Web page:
Upgrading a voice recorder with a hex editor

[Alex] just bought a really nice TEAC VR-20 audio recorder, a very capable recorder perfect for recording your thoughts or just making concert bootlegs. This model was recently replaced by the Tascam DR-08 audio recorder. It’s essentially the same thing, but the Tascam unit can record at 96kHz, whereas the TEAC can only record at 48kHz. [Alex] figured out a way to upgrade his less capable but cheaper VR-20 to record at a higher bit rate with just a simple firmware hack.

The mod began by downloading the firmware for both the TEAC VR-20 and the Tascam DR-08. Both of these sets of firmware were exactly the same size, and after downloading a hex editor, [Alex] found a huge difference in the first 20 bytes of the firmware – the portion that tells the microcontrollers what it actually is.

The solution to improving the bitrate for the TEAC VR-20 was as simple as copying the first 20 bytes from the TEAC firmware over to the first 20 bytes of the Tascam firmware. After that, it’s a simple matter of upgrading his TEAC and getting the ability to record at 96kHz.

A very, very simple hack that’s really just flipping a few bits. Not bad for a two-fold improvement in the recording capability of a handheld audio recorder.

PIC-based voice recorder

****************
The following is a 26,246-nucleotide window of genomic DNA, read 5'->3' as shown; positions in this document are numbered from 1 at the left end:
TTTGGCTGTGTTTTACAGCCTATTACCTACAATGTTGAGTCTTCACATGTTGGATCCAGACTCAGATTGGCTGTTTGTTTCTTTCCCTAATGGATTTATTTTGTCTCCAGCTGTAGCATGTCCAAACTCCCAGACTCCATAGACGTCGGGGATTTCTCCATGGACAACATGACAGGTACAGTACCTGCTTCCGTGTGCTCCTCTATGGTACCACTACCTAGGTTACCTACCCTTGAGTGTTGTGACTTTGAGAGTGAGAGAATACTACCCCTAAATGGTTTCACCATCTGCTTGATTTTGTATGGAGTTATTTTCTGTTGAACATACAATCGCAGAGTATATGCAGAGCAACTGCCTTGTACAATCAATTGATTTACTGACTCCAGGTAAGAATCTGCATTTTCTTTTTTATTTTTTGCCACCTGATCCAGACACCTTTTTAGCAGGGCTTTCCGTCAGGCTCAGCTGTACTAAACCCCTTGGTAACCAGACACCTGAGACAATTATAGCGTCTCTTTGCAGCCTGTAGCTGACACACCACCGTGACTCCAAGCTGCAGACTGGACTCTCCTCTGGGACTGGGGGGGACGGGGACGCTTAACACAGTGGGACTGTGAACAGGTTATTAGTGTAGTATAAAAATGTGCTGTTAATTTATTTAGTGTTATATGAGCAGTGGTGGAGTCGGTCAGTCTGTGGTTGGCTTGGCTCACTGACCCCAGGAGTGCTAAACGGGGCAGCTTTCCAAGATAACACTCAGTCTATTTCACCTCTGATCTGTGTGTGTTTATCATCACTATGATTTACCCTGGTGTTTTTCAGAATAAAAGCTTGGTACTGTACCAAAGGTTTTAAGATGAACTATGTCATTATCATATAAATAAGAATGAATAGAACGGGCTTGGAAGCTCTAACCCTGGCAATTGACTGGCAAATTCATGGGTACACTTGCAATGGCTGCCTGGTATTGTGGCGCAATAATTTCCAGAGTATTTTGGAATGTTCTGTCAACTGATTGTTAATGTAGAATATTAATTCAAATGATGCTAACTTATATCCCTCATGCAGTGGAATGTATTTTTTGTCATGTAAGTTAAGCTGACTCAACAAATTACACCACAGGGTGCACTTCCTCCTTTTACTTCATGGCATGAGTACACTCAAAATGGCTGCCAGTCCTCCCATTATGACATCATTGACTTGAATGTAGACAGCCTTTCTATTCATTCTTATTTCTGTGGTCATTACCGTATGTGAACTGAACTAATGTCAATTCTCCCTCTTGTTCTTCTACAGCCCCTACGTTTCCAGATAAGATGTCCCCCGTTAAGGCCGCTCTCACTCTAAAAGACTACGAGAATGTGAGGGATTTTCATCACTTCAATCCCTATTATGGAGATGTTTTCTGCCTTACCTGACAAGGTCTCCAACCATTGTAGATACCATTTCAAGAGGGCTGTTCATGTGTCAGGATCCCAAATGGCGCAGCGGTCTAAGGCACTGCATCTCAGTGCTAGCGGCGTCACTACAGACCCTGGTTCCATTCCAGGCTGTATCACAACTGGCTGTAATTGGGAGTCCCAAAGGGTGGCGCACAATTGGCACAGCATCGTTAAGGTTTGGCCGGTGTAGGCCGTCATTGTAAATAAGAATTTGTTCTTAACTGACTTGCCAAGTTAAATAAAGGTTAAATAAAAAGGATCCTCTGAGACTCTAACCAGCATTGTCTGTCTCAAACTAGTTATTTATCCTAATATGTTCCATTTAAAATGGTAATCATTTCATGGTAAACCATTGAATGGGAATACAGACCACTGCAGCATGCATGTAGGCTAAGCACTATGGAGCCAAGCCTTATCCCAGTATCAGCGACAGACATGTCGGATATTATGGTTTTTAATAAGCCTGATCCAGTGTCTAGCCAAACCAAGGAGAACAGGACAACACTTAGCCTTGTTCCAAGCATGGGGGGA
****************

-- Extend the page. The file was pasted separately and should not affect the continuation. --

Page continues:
[Vinod] just finished building a voice recorder and it turned out even better than he thought it would. The video after the break shows him recording what is surely one of your favorite songs from his cellphone and then playing it back. The audio quality does sound quite good for a project with very few components.

A PIC 16F877A makes up the majority of the build. Its ADC is used to capture the incoming line from an amplified microphone input (you’ll find that amp schematic half way through his post). He’s storing the data on an MMC card, which was a bit of a hack since the PIC has limited RAM to manage that overhead. The stored data is in a raw format, as the card is not accessed using a file system. This makes it easy to record at a high bit rate, leading to better audio quality. Playback consists of connecting a speaker via a low-pass filter and amplifier circuit to the hardware PWM output on the PIC.

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